Mitt Romney, former governor of Massachusetts, 2008 US presidential candidate. (Photo credit: Wikipedia)
Beware of Greeks bearing gifts; beware of politicians quoting percentages. The use of percentages is a good way to conceal something that someone does not want to reveal. Case in point is Mitt Romney‘s use of percentages to obfuscate his intent on taxes. Only he and Paul Ryan and a few billionaire supporters probably know his true intent on Federal taxes, but let me give an example of what he may really mean. I am going to assume a few round numbers to make my point. I will use averages of real numbers, not percentages. Whenever a politician uses percentages, you should ask for real numbers of dollars or other real things.
For want of better numbers from Mitt, I am going to assume a $100 billion tax decrease shared among 100 million taxpayers. That is an average tax savings of $1000 per taxpayer. However, as Mitt pointed out last night, the top 5% pay 60+% of the taxes. If the top 5% share 60% of the tax reduction, they will each average a tax savings of $12,000 while the remaining 95% of tax payers will each share a tax reduction of $420. Of course, these are only averages, but they are real numbers and real dollars. Mitt’s numbers would be different, but the results would be similar. If Mitt neither raises nor lowers rates for the wealthy, their share of the taxes and the tax savings would remain the same on a percentage basis, but would change when stated in real numbers.
And we may be missing the real point. Mitt may be focusing our attention on tax rates to distract us from his real mission, eliminating taxes on capital gains and the estate tax which affects only a few very wealthy people. If Mitt is successful in eliminating the capital gains tax and the estate tax both, then his taxes will fall to nearly zero and he will be able to pass his wealth intact to his heirs. It is my understanding that currently Mitt has used tax gimmicks in the current law to design his estate to pass most of his wealth to his heirs tax-free. If the estate tax is abolished, he will not need to rely on those gimmicks any longer
taxes (Photo credit: 401K)
Tax reform will be enacted someday. At this point, I would like to submit a modest proposal. I believe that great concentrations of wealth are destructive to democracy and that the progressive income tax is the fairest tax of them all. Therefore I oppose a flat tax and the elimination of the inheritance (death) tax. However, I am willing to compromise if the GOP will settle for either the flat tax or the retention of the inheritance tax, but not both the flat tax and the elimination of the inheritance tax.
If GOP lawmakers insist on a flat tax, then I propose that the inheritance tax be set at 100% above $1 million. We support a level playing field and this would ensure one, by eliminating inherited wealth. The $1 million could be split among the heirs any way the deceased chose. There would be no escaping the inheritance by setting up charitable foundations. So either a progressive income tax to fund government or a confiscation of wealth upon death to eliminate great concentrations of wealth and preserve our democracy. We must have one or the other tax. Let the GOP choose which they prefer.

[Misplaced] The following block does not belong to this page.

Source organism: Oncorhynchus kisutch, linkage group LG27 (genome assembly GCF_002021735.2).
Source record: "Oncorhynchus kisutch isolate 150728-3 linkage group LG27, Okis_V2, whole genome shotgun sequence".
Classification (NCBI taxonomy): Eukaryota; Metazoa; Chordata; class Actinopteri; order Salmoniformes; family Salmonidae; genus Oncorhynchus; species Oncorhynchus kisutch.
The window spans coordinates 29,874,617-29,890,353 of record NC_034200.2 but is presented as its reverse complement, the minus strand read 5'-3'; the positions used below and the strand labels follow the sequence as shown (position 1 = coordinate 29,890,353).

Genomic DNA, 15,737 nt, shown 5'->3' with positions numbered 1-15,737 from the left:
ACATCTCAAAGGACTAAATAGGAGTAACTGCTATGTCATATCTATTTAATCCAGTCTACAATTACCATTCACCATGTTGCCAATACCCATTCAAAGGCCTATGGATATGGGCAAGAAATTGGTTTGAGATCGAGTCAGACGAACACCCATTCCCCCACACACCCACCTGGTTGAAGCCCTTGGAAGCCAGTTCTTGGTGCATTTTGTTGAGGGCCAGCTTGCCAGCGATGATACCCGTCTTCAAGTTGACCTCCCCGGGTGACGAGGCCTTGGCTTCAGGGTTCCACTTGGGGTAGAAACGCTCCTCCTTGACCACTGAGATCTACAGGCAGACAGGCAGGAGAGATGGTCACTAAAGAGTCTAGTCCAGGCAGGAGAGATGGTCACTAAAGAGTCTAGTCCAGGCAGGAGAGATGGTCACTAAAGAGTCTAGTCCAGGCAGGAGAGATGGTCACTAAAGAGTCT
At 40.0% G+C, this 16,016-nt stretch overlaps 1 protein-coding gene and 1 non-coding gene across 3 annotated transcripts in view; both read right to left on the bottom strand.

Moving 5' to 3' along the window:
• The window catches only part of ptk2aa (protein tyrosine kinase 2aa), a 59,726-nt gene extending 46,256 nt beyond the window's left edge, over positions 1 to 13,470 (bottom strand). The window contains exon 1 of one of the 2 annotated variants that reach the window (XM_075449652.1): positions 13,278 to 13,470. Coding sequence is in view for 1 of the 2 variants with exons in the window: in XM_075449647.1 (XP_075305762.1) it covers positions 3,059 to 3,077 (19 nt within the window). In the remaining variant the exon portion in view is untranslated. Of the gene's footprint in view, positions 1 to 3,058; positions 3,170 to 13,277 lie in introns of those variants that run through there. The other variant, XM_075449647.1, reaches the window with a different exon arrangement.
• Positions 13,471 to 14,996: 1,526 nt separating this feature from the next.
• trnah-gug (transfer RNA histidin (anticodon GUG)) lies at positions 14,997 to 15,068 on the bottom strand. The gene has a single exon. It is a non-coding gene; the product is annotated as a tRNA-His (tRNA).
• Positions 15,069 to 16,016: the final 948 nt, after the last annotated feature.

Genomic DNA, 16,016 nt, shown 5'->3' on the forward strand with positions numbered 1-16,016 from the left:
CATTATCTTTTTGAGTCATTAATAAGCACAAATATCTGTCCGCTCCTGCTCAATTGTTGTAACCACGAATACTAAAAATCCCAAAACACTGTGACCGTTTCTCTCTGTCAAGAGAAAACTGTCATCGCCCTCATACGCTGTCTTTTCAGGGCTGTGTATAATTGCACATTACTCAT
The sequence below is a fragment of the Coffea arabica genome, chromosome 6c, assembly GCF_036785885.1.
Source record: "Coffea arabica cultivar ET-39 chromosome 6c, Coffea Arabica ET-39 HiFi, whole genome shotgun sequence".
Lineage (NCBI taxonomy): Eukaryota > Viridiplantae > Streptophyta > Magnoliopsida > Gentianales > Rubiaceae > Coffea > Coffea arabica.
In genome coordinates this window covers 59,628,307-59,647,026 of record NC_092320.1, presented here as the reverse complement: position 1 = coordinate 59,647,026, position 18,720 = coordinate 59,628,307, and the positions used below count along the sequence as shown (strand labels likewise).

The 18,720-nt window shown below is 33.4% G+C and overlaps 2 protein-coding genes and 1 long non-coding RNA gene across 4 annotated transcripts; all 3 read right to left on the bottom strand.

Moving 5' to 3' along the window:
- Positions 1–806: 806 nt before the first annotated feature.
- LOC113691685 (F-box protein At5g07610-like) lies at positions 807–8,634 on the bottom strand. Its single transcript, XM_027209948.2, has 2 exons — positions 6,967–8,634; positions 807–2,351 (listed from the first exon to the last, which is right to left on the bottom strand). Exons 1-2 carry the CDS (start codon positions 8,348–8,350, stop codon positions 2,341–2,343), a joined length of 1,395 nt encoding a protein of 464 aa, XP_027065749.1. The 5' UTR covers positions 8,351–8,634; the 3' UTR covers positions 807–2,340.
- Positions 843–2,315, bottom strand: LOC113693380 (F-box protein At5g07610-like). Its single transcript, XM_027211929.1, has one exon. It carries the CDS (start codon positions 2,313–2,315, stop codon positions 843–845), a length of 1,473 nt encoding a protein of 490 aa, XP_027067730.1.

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Yesterday evening I was clicking around the dial looking for baseball when I happened upon the Mike Huckabee show where he was talking to Herman Cain about his 999 tax proposal. I stopped to watch and learn. I like Mike, but I disagree with much of what he says.
Herman Cain explained that the 999 tax plan is composed of a 9% tax on corporate profits, a 9% tax on individual incomes, and a 9% VAT, Value Added Tax, a national sales tax, which is severely regressive. Payroll taxes would be eliminated, no Social Security or Medicare taxes. No taxes equals no programs, I guess. Herman may intend that Social Security and Medicare be privatized, but that is the same thing as no programs. Herman also told Mike that the 999 tax plan is a pathway to the FAIR tax which I also oppose.
In addition, the 999 tax proposal would eliminate the progressive income tax, the fairest tax I believe, and the capital gains tax, and the inheritance tax, the so-called death tax. I oppose the elimination of the capital gains tax and the inheritance tax and here is why.
The wealthy receive most of their income from capital gains and making capital gains tax free would mean that the wealthy would pay little or no taxes. Secondly, eliminating the inheritance tax would allow the wealthy to pass their wealth from one generation to the next untaxed and undiminished. That would create wealthy dynasties in the US that would allow the wealthy to purchase influence in Washington from whomever we elect forever. As it stands now, only the wealthy pay inheritance taxes; it is not a tax that faces the 99%, just the top 1%.
Louis Brandeis was an Associate Justice of the US Supreme Court from 1916 to 1939. He argued that you could have great concentrations of wealth or democracy, but not both at the same time. I agree, and I favor democracy, not great concentrations of wealth, either in private hands or corporate coffers.
Please see Herman Cain | FAIR tax not fair | I am weary